by Lisa Mol
So once again I am on the climate change high horse, but this time spurred on by a rather interesting news article so please indulge me while I put together the latest developments for you. The Guardian brought up debate which has up to recently not received much attention: “Is climate science disinformation a crime against humanity?” Since ‘Climate-gate’ earlier this year, the validity of climate data has been hotly contested. More recently, the Tea Party in the USA is gathering followers, which is concerning considering their ranks contain some of the most fierce anti-climate lobbyists. It is no coincidence that they take this stance, as the Deutsche Welle and the Guardian report that they are heavily supported by companies dependent on continuing burning of fossil fuels such as oil company BP, chemical manufacturers Bayer & BASF and steelmaker ArcelorMittal and energy provider GDF/Suez. They have given a total of $306,100 to Senate candidates, 78% of which are known climate change deniers or senators who voted against the Obama administration’s cap-and-trade legislation. The hypocrisy lies in the fact that all these companies profess to prioritize climate change countering measures (the most famous example being BP’s ‘strenuous’ measures to cap the Gulf of Mexico oil spill) yet deliberately aim to shift power to those who are most fiercely and publicly in denial. To some extent it can be claimed that they are taking advantage of the current public confusion regarding the impact of climate change. BBC reporter and psychotherapist Mark Brayne explains: “Climate change contradicts the way we grasp and tackle problems. As a problem it overwhelms us.” George Marshall confirms this statement in the same report, saying that ‘the sticking point is the time-frame: political systems might be able to address an immediate and pressing concern such as the financial crisis, but are unable to implement global action when faced with a problem on the scale of climate change’. A BBC survey carried out in February showed that only 26% of the British public believes that climate change is happening and “now established largely as man-made”. According to the New York Times this view is further strengthened by the lavish funding of anti-climate change studies, paid for by the fossil fuel industry.
In my previous article I referred to the misunderstanding of climate change and its position within the public sphere. The recent rise of the Tea Party in the USA only confirms this worrying trend and shows that not only there is a severe lack of understanding among the public but this attitude is also heavily infiltrating politics, the collection of people who have the power to implement measures even when the public may not understand the reasons or the consequences. Which brings us back to the original question “is climate science disinformation a crime against humanity?”. Here are companies and politicians who are taking advantage of the current confusion, the uncertainties and scepticism which has arisen. Not only is this an issue in the USA, these politics are heavily funded by European companies in a case of what can only be called cross-contamination. As Bulkeley (2001) reports: “The challenges of governing climate change have been apparent as nation-states struggle to come to international agreement and take domestic action. These struggles have been particularly evident in contexts where environmental and economic interests are seen to be in conflict, such as the USA and Australia, as the recent (2001) withdrawal of support by the Bush administration for the Kyoto Protocol illustrates all too clearly.”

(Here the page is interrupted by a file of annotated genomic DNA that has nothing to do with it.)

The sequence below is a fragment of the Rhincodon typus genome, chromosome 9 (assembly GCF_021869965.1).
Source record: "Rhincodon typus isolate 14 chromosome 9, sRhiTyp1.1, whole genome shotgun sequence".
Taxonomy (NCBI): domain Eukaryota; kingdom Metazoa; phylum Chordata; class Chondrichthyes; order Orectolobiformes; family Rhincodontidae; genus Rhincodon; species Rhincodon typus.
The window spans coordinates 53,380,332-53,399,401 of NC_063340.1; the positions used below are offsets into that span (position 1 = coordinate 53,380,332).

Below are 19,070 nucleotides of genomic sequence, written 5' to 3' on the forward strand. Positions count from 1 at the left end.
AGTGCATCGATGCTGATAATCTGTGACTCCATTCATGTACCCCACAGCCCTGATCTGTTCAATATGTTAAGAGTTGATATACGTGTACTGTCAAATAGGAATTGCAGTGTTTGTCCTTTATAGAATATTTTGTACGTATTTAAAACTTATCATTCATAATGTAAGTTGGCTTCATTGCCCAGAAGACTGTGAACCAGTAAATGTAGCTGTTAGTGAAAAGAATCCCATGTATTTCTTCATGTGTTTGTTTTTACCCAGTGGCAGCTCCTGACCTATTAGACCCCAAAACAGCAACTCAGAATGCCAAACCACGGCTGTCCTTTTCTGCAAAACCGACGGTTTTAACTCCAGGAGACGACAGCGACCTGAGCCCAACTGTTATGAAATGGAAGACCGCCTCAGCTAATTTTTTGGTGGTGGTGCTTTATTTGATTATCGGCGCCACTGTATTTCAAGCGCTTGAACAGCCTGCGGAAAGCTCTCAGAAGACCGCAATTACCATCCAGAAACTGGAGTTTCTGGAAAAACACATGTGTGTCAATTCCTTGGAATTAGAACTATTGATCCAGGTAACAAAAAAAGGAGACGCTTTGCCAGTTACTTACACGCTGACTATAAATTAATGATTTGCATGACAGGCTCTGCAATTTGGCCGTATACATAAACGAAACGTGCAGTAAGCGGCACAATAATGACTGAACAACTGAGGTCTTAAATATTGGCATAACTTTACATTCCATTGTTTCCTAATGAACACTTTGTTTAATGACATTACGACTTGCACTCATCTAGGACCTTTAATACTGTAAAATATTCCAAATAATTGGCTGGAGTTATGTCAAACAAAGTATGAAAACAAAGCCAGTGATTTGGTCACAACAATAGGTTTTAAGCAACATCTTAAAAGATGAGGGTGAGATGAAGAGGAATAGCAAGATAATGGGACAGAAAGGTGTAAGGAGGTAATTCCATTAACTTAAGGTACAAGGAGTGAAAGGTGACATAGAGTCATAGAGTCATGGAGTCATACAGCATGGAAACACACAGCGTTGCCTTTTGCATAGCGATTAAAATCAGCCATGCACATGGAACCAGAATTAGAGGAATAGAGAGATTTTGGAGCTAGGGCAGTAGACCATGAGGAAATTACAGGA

We are now arguably making progress in our understanding of climate change, but the opposition is fierce and unfortunately we still face the issue that “some doubts and uncertainties are ‘real’ in the sense that they are related to measurement issues “. This statement was made nearly ten years ago (O’Hare 200o) but still holds true. Every time a doubt, miscalculation or exaggeration comes to the surface, there is a strong lobby with a fishing net preying on the bank to catch these prized nuggets and exploit them to their advantage. Are they committing a crime against humanity by putting their economic interests first? How about we ask the people in Pakistan who are currently fighting to reclaim their livelihoods back from the floods. Or the Tibetans who have seen their pastures deplete over the past 10 years. Or how about the Australian farmers who are facing year after year of ever increasing droughts? Or perhaps we should just wait until our own livelihoods are affected and continue on as normal. If so, then Vote Tea Party!!
The Guardian ‘Is climate science disinformation a crime against humanity?‘ 01/11/2010
Deutsche Welle ‘European companies back climate skeptics in US Senate race, report says‘ 26/10/2010
The Guardian ‘Tea Party climate change deniers funded by BP and other major polluters’ 24/10/2010
Deutsche Welle ‘Psychology of fighting climate change often ignored, experts say 17/08/2010
Bulkeley, H (2001) Governing climate change: the politics of risk society? Transactions of the institute of British Geographers 26 (4) 430 – 447
O’Hare, G. (2000) Reviewing the uncertainties in climate change science Area 32 (4) 357 – 368